11. Nazari N, Bozorgomid A, Janbakhsh A et al (2018). Toxoplasma gondii and human immunodeficiency virus co-infection in western Iran: A cross sectional study. Asian Pac J Trop Med, 11(1): 58-62.
12. Aboualigalehdari E, Mahmoudabadi AZ, Fatahinia M et al (2015). The prevalence of Pneumocystis jirovecii among patients with different chronic pulmonary disorders in Ahvaz, Iran. Iran J Microbiol, 7(6):333-7.
13. Kaur R, Mehra B, Dhakad MS et al (2017). Fungal Opportunistic Pneumonias in HIV/AIDS Patients: An Indian Tertiary Care Experience. J Clin Diagn Res,11(2): DC14-DC19.
14. Pereira RM, Müller AL, Zimerman RA et al (2014). High prevalence of Pneumocystis jirovecii colonization among HIV-positive patients in southern Brazil. Med Mycol, 52(8):804-9.
15. Homayouni MM, Behniafar H, Mehbod ASA et al (2017). Prevalence of Pneumocystis jirovecii among immunocompromised patients in hospitals of Tehran city, Iran. J Parasit Dis, 41(3):850-53.
16. Wang D, Hu Y, Li T et al (2017). Diagnosis of Pneumocystis jirovecii pneumonia with serum cell-free DNA in non-HIV-infected immunocompromised patients. Oncotarget, 8(42):71946-53.
17. Khodavaisy S, Mortaz E, Mohammadi F et al (2015). Pneumocystis jirovecii colonization in Chronic Obstructive Pulmonary Disease (COPD). Curr Med Mycol, 1(1):42-8.
18. Zubairi ABS, Shahzad H, Zafar A (2016). Clinical outcomes of Pneumocystis pneumonia from a tertiary care centre in Pakistan. J Pak Med Assoc, 66(11):1367-71.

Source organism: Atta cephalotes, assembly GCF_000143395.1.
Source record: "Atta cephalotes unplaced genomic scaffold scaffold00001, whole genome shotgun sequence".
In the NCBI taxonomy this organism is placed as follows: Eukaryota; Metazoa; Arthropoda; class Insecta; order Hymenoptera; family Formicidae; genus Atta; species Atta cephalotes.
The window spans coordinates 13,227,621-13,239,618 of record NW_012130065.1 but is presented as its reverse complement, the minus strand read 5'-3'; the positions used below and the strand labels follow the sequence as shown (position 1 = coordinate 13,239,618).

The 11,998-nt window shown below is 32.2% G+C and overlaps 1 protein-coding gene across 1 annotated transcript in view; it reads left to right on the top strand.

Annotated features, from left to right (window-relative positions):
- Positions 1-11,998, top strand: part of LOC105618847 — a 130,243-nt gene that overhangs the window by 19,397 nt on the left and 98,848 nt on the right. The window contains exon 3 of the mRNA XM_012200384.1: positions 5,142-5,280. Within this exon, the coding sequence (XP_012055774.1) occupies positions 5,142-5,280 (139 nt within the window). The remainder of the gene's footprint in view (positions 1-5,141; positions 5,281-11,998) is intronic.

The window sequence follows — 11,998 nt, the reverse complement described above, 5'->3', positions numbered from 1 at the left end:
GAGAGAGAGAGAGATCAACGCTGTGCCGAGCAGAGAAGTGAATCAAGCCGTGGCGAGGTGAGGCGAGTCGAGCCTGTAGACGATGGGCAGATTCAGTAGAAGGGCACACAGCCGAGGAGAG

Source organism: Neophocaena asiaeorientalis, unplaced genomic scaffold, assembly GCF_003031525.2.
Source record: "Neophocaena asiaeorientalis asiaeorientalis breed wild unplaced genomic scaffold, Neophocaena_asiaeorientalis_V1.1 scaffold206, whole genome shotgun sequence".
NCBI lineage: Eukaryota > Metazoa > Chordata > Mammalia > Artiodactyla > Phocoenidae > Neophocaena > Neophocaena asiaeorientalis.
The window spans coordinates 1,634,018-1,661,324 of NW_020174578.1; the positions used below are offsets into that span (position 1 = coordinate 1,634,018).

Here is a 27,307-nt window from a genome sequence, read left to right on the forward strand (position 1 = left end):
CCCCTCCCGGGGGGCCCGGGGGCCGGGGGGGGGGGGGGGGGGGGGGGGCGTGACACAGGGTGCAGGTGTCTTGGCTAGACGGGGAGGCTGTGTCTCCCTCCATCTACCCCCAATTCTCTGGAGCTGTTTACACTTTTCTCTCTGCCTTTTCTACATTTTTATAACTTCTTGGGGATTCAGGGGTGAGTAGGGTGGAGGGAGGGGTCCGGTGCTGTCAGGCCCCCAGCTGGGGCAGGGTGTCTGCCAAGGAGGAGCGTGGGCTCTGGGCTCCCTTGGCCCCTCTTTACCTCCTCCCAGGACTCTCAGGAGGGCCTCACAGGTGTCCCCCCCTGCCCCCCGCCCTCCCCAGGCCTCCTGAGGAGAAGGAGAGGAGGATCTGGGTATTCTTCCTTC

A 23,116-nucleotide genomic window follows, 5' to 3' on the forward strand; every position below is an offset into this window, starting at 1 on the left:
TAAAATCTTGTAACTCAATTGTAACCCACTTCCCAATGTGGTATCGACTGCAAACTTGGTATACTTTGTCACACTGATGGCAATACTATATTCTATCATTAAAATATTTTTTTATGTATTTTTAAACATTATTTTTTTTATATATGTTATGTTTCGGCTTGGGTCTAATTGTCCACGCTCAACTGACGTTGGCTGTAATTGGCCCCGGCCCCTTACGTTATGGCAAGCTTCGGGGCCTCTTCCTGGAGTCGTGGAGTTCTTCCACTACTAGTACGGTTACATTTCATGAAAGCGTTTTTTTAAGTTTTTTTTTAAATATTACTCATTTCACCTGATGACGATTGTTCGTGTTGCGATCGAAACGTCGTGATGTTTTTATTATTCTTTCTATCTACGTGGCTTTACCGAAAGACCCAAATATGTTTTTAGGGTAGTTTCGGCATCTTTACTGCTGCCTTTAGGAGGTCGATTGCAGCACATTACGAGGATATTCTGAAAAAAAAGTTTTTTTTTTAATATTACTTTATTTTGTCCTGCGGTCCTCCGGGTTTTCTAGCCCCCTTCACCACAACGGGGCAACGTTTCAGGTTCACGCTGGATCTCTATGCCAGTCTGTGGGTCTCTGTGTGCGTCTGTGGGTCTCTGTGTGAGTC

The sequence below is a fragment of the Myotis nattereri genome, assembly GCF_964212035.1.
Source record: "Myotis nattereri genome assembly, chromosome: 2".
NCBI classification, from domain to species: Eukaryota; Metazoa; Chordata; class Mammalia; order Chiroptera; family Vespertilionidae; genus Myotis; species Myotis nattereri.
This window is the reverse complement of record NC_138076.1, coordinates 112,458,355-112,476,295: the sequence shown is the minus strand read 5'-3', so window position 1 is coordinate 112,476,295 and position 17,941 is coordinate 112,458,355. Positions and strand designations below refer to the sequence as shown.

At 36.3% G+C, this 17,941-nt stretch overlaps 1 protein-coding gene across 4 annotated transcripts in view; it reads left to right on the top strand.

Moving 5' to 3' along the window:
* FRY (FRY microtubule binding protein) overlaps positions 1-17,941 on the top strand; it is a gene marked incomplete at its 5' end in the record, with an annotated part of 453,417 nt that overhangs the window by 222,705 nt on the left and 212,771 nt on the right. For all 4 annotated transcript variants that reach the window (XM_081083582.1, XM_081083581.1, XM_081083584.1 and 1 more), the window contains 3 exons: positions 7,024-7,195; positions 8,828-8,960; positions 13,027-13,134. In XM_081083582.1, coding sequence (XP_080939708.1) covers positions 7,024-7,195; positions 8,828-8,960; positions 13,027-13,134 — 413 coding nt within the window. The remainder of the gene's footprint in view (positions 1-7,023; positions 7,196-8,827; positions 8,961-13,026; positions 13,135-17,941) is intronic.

19. Miller RF, Huang L, Walzer PD (2013). Pneumocystis pneumonia associated with human immunodeficiency virus. Clin Chest Med, 34(2):229-41.
20. Javier B, Susana L, Santiago G et al (2012). Pulmonary coinfection by Pneumocystis jiroveci and Cryptococcus neoformans. Asian Pac J Trop Biomed, 2(1):80-2.
21. Llibre JM, Revollo B, Vanegas S et al (2013). Pneumocystis jirovecii pneumonia in HIV-1-infected patients in the late-HAART era in developed countries. Scand J Infect Dis, 45(8):635-44.
22. Castro JG, Morrison-Bryant M (2010). Management of Pneumocystis jirovecii pneumonia in HIV infected patients: current options, challenges and future directions. HIV AIDS (Auckl), 2:123-34.
23. Ponce CA, Chabé M, George C et al (2017). High Prevalence of Pneumocystis jirovecii Dihydropteroate Synthase Gene Mutations in Patients with a First Episode of Pneumocystis Pneumonia in Santiago, Chile, and Clinical Response to Trimethoprim-Sulfamethoxazole Therapy. Antimicrob Agents Chemother, 61(2): e01290-16.
24. Jones KD, Berkley JA (2014). Severe acute malnutrition and infection. Paediatr Int Child Health, 34(sup1):1-29.
25. Attalla El Halabieh N, Petrillo E, Laviano A et al (2016). A Case of Pneumocystis jirovecii Pneumonia in a Severely Malnourished, HIV-Negative Patient: A Role for Malnutrition in Opportunistic Infections?JPEN J Parenter Enteral Nutr. 40(5):722-24.
26. Asai N, Motojima S, Ohkuni Y et al (2012). Non-HIV Pneumocystis pneumonia: do conventional community-acquired pneumonia guidelines under estimate its severity? Multidiscip Respir Med, 7(1):2.
27. Lee SH, Huh KH, Joo DJ et al (2017). Risk factors for Pneumocystis jirovecii pneumonia (PJP) in kidney transplantation recipients. Sci Rep, 7(1):1571.